Sunday, July 26, 2009

I Can See The Future (In The Hollywood Reporter)

No Lost spoilers, unless you check the link:

I didn't want to find out, but I couldn't help but see that some Lost characters are coming back for the final season. Okay, but on Lost this could simply mean appearing in a flashback.

The producers are promising the final season will be something different. I'd expect nothing less. Every season has changed and expanded the meaning of the show. Season one (and this'll be spoilers if you haven't seen the show yet) was all about the Castaways on this weird island. Season two added the Tailies and the Hatch. Season three had the Others. Season four added the Freighter Folk. Season five had the Oceanic Six and the old days of the Dharma Initiative.

What will season six be about? Well, that's supposed to be a surprise, but I'd guess it means, if nothing else, we'll finally get the war everyone's been talking about, where Jacob and Blackie will have it out. And I assume selected Castaways--especially those who've been "touched" plus Locke--will be at the center of the action.

Does it mean we'll get a reboot, too? Who knows?


Anonymous Lawrence King said...

Several folks here have said that if S6 is as good as the previous seasons, and also answers the key questions, Lost will be the best show ever.

If Lost manages to do that, it will be an incredible show that I would recommend to anyone, anytime. But to be truly stupendous it needs one more thing: it needs to have some sort of unifying theme or thread uniting all six seasons.

When I rewatch Lost today, I enjoy the whole thing, but some aspects -- e.g, Shannon -- seem "irrelevant" now. In fact, Sayid's love for her almost seems an odd parenthesis in the middle of his undying love for Nadia (which is key to his backstory and his Oceanic 6 story).

Yet the more we learn about the answers, the more things we may discover to be simply irrelevant: minor riddles that masked bigger riddles. The blast door map, for example, might be just that. If the writers were to be so sloppy as to render too many things irrelevant to the big story, rewatching all six seasons after its all done would leave the impression that big chunks of the series could have been cut out. That would prevent it from being truly great.

9:16 PM, July 26, 2009  
Blogger LAGuy said...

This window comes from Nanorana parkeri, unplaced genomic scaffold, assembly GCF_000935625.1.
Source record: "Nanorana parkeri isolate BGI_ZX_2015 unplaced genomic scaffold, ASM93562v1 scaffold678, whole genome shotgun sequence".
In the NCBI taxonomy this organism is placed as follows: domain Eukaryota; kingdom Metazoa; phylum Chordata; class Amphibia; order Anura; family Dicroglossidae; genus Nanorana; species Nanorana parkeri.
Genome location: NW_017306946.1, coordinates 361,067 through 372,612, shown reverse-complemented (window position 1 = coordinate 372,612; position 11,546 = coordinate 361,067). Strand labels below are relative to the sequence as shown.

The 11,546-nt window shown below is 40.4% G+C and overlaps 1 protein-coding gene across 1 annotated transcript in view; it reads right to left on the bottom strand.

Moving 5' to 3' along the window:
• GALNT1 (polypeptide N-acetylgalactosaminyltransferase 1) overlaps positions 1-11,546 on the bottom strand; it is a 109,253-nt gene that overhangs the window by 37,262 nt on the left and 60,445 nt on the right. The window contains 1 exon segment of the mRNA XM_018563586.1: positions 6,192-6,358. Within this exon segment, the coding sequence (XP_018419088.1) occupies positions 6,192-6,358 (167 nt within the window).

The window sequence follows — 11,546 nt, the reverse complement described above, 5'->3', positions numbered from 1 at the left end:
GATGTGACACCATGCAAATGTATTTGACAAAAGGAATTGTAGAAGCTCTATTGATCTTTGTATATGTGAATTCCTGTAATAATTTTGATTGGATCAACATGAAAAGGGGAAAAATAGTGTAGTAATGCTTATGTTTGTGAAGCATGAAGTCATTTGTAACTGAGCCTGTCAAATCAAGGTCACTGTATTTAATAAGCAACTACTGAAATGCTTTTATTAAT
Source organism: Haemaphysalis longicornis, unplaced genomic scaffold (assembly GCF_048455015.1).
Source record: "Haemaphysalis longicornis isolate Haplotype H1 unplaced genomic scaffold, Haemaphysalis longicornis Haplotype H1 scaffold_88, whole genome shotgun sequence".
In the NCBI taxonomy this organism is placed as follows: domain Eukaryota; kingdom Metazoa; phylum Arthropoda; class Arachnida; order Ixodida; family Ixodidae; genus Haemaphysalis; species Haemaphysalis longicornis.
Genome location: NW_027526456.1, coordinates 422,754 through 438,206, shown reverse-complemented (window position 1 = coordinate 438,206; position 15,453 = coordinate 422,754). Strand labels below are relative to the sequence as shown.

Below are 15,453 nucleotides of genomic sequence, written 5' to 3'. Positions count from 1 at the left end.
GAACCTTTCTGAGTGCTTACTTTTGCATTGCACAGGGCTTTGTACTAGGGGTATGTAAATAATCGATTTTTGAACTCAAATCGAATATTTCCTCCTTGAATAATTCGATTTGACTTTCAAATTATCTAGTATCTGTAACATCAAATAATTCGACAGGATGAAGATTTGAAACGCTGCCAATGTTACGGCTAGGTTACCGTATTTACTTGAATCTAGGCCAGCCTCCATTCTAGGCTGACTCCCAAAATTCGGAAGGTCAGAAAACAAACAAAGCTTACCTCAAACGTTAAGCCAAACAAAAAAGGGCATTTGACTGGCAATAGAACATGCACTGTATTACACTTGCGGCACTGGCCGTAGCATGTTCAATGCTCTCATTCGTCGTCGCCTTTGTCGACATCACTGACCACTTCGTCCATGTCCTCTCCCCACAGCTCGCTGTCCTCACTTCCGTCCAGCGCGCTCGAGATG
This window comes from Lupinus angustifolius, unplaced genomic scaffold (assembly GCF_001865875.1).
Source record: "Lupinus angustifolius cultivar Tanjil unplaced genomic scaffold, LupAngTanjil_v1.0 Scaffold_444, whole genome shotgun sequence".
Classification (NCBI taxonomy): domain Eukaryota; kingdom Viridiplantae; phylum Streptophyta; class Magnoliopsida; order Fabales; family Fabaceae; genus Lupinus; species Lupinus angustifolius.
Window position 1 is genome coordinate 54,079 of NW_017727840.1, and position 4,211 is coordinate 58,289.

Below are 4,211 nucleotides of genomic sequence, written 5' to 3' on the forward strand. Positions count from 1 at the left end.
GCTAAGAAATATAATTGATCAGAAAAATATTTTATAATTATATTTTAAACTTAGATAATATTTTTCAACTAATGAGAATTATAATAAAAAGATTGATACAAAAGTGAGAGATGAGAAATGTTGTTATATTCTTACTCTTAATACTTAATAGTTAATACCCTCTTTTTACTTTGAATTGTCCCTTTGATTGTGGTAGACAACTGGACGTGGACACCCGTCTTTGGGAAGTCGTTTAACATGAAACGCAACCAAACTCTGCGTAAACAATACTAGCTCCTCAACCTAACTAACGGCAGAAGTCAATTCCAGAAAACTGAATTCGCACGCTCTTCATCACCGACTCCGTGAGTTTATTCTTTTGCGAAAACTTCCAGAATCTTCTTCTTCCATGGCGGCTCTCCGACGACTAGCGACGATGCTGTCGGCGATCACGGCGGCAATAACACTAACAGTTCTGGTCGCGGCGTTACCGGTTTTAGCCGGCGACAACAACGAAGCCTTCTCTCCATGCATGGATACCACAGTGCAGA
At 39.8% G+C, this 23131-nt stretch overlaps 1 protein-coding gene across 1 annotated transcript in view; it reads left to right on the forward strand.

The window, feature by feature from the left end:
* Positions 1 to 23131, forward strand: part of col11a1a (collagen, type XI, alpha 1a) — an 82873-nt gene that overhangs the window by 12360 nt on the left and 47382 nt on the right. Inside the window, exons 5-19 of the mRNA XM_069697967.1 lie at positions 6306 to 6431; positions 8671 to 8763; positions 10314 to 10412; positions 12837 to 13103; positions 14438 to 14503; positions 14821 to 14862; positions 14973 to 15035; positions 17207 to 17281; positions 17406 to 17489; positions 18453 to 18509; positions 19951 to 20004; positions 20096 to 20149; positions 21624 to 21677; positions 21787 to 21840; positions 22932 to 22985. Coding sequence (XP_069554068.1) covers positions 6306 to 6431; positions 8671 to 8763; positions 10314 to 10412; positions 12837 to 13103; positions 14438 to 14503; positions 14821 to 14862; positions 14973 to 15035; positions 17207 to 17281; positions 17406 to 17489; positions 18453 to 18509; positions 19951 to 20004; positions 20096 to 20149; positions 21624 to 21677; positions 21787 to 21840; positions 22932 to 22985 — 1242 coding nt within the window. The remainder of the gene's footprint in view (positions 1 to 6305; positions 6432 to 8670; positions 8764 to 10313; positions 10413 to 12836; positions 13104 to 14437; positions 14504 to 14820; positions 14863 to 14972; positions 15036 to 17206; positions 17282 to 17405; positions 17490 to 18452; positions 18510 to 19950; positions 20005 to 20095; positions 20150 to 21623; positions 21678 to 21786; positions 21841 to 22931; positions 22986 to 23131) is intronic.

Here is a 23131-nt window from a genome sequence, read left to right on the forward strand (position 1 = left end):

The following has spoilers for past seasons:

They know the main path, and the destination, but there are undoubtedly cul de sacs. I'm sure they didn't know if Charlie or Michael or Walt or Shannon or Boone or others would be important by the end, or fade along the way. (Though I'm guessing they always had big plans for Jack, Locke and Kate.)

Sayid and Shannon was probably not planned at the start, but was a convenient and intriguing love affair that I'm guessing they created partly because they knew how they could end it in tragedy.

Also, the Tailies didn't amount to much. I believe that they did plan to kill of Ana Lucia, though who knows if they'd have kept her alive if she turned out to be popular. And then when the audience wanted her dead, they threw in Libby just to make it sting--though at that point they may have figured there wasn't that much more to tell about Libby. As for Eko, there's no question they had bigger plans for him--either he'd be Locke's rival as the island's spiritual leader, or may have been the time-traveler that Desmond became. But either because 1) the actor wanted to leave early or 2) everyone hated him, his stay on the Island was shorter than planned.

For all we know, they had bigger plans for Nikki and Paulo.

I also bet they didn't know how big Ben or Juliet would be. They hired Michael Emerson for a few episodes and I think saw it as a tryout--he'd always be an Other, but would he be THE Other. And would Juliet be a true competitor for Jack (they didn't even think of her as Sawyer's girl till later, I'm sure) or quickly fall by the wayside?

I think the final episode will answer most of the questions and pull together a lot of strings that have been there all along, but there's no way if you watch all six seasons you won't see some seams showing. (On the other hand, seam-wise, it won't be close to Babylon 5.)

10:17 PM, July 26, 2009  
Blogger QueensGuy said...

That's an interesting question -- to be truly great does a dramatic TV series have to have the same type of clean narrative arc as a great novel or feature-length film? I.e. do we hold them to a different standard because of the nature of the medium? I'm with LAGuy that there will necessarily be compromises that can be overlooked -- e.g. I don't particularly care what happened to the Russian mobster lost in the snowy Pine Barrens.

2:18 PM, July 28, 2009  
Anonymous Lawrence King said...

QG wrote: That's an interesting question -- to be truly great does a dramatic TV series have to have the same type of clean narrative arc as a great novel or feature-length film? I.e. do we hold them to a different standard because of the nature of the medium?

I think it depends on the genre. A show such as Law & Order is utterly episodic, and I think their occasional attempts to link multiple episodes (e.g., a detective's daughter is in trouble) make the show weaker.

On the other hand, Lost, Heroes, and Battlestar Galactica (following in the footsteps of Babylon 5) are attempting to tell a long story. These shows even use foreshadowing in the early episodes to hint at the final ending of the series. So it is reasonable to demand that the story hold up if you rewatch the entire series after it's done.

2:46 PM, July 28, 2009  

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